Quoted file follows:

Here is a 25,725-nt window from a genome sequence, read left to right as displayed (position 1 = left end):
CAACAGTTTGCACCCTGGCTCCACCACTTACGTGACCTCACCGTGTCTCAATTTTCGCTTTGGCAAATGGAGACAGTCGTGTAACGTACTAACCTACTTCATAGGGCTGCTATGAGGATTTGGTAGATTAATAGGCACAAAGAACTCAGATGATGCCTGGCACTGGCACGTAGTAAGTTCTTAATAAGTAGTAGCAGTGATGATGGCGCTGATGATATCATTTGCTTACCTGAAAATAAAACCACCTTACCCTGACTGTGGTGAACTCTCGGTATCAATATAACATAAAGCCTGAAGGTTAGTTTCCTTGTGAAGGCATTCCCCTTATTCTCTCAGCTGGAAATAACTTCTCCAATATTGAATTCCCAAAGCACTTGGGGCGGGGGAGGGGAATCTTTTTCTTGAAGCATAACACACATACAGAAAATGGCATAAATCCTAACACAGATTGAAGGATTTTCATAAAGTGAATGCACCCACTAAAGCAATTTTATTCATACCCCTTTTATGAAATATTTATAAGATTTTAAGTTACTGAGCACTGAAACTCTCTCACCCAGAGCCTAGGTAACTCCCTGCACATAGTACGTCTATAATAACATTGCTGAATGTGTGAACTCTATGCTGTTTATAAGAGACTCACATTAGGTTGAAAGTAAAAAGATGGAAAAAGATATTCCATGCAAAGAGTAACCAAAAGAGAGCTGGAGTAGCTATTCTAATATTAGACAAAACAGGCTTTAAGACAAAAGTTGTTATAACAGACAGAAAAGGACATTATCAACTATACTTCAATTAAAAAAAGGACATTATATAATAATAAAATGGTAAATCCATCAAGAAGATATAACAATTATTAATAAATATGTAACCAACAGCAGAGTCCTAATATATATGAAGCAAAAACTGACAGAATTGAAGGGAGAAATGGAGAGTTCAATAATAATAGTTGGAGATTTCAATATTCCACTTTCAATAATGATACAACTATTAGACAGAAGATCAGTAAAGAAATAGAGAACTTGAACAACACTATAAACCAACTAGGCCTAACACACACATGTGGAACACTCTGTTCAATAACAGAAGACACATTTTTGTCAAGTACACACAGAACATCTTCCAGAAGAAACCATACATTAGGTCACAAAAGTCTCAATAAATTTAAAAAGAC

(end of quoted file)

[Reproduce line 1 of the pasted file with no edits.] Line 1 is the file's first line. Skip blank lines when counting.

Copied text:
Here is a 25,725-nt window from a genome sequence, read left to right as displayed (position 1 = left end):